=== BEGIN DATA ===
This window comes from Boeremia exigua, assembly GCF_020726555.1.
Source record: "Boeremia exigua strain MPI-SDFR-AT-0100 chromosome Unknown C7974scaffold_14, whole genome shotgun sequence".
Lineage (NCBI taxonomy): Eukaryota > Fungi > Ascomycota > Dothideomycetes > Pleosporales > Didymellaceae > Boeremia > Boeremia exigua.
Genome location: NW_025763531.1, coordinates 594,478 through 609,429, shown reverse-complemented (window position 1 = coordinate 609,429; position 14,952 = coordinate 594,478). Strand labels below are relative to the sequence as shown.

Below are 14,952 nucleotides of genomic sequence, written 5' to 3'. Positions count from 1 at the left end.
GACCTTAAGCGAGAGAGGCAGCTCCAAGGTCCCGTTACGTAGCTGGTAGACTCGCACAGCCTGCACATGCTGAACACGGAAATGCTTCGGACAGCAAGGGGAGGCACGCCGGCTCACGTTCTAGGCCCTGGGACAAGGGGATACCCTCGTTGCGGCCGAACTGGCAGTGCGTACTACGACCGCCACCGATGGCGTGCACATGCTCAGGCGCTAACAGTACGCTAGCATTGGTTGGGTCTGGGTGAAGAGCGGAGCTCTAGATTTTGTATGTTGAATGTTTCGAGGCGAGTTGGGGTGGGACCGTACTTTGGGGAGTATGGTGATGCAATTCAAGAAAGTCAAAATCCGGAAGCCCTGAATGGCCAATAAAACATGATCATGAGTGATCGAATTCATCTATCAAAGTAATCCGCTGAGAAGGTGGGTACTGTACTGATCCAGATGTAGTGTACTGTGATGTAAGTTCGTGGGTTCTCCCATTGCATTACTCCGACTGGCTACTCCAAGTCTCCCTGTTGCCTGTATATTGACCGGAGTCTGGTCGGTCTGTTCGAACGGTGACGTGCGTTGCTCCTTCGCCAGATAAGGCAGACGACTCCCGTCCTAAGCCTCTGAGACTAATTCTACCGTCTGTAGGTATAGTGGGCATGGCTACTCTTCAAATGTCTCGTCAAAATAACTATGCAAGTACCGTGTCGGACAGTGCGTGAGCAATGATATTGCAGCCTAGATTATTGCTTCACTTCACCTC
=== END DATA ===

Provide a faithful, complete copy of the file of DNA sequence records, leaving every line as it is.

This window comes from Boeremia exigua, assembly GCF_020726555.1.
Source record: "Boeremia exigua strain MPI-SDFR-AT-0100 chromosome Unknown C7974scaffold_14, whole genome shotgun sequence".
Lineage (NCBI taxonomy): Eukaryota > Fungi > Ascomycota > Dothideomycetes > Pleosporales > Didymellaceae > Boeremia > Boeremia exigua.
Genome location: NW_025763531.1, coordinates 594,478 through 609,429, shown reverse-complemented (window position 1 = coordinate 609,429; position 14,952 = coordinate 594,478). Strand labels below are relative to the sequence as shown.

Below are 14,952 nucleotides of genomic sequence, written 5' to 3'. Positions count from 1 at the left end.
GACCTTAAGCGAGAGAGGCAGCTCCAAGGTCCCGTTACGTAGCTGGTAGACTCGCACAGCCTGCACATGCTGAACACGGAAATGCTTCGGACAGCAAGGGGAGGCACGCCGGCTCACGTTCTAGGCCCTGGGACAAGGGGATACCCTCGTTGCGGCCGAACTGGCAGTGCGTACTACGACCGCCACCGATGGCGTGCACATGCTCAGGCGCTAACAGTACGCTAGCATTGGTTGGGTCTGGGTGAAGAGCGGAGCTCTAGATTTTGTATGTTGAATGTTTCGAGGCGAGTTGGGGTGGGACCGTACTTTGGGGAGTATGGTGATGCAATTCAAGAAAGTCAAAATCCGGAAGCCCTGAATGGCCAATAAAACATGATCATGAGTGATCGAATTCATCTATCAAAGTAATCCGCTGAGAAGGTGGGTACTGTACTGATCCAGATGTAGTGTACTGTGATGTAAGTTCGTGGGTTCTCCCATTGCATTACTCCGACTGGCTACTCCAAGTCTCCCTGTTGCCTGTATATTGACCGGAGTCTGGTCGGTCTGTTCGAACGGTGACGTGCGTTGCTCCTTCGCCAGATAAGGCAGACGACTCCCGTCCTAAGCCTCTGAGACTAATTCTACCGTCTGTAGGTATAGTGGGCATGGCTACTCTTCAAATGTCTCGTCAAAATAACTATGCAAGTACCGTGTCGGACAGTGCGTGAGCAATGATATTGCAGCCTAGATTATTGCTTCACTTCACCTC